Towards Instructable Connectionist Systems
At least three disparate channels have been used to install new knowledge into artificial intelligence systems. The first of these is the programmer channel, through which the knowledge in the system is simply edited to include the desired new knowledge. While this method is often effective, it may not be as efficient as learning directly from environmental interaction. The second channel may be called the linguistic channel, through which knowledge is added by explicitly telling the system facts or commands encoded as strings of quasi-linguistic instructions in some appropriate form. Finally, there is, for want of a better phrase, the learning channel, through which the system learns new knowledge in an inductive way via environmental observations and simple feedback information. These latter two channels are the ones upon which we wish to focus, as they are the hallmarks of instructable systems. Most instructable systems depend upon, or at least heavily favor, one of these two channels for the bulk of their knowledge acquisition. Specifically, symbolic artificial intelligence systems have generally depended upon the explicit use of sentential logical expressions, rules, or productions for the transmission of new knowledge to the system. In contrast, many connectionist network models have relied solely on inductive generalization mechanisms for knowledge creation. There is no apparent reason to believe that this rough dichotomy of technique is necessary, however. Systems which are capable of receiving detailed instruction and also generalizing from experience the both possible and potentially very useful.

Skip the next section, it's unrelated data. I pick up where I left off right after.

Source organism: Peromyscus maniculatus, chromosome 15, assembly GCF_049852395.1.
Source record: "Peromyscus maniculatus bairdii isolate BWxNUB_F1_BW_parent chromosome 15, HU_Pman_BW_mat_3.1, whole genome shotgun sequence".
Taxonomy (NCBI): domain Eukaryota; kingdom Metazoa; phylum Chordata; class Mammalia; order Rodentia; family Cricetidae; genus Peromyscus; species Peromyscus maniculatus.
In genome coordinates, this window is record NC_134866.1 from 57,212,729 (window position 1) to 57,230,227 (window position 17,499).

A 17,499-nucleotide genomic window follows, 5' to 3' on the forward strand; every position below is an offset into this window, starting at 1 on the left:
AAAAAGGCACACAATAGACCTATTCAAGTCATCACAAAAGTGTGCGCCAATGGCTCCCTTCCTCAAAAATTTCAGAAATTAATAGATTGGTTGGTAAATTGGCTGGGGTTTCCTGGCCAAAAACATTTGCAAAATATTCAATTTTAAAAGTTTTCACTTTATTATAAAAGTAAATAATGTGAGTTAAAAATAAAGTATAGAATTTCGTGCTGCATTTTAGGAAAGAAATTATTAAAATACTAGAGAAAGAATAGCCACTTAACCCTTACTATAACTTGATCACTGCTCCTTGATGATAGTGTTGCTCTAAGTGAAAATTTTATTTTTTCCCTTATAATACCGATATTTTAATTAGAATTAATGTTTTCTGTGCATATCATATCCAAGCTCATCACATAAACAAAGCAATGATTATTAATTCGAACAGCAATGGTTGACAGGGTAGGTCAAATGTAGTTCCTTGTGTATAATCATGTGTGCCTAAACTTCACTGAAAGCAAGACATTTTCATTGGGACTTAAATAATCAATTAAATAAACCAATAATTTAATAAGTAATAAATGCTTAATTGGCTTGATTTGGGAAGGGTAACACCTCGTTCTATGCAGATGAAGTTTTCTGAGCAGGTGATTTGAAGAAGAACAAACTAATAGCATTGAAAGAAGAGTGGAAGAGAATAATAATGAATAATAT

KeywordsHide Layer Processing Element Activation Space Instruction Sequence Instructable System
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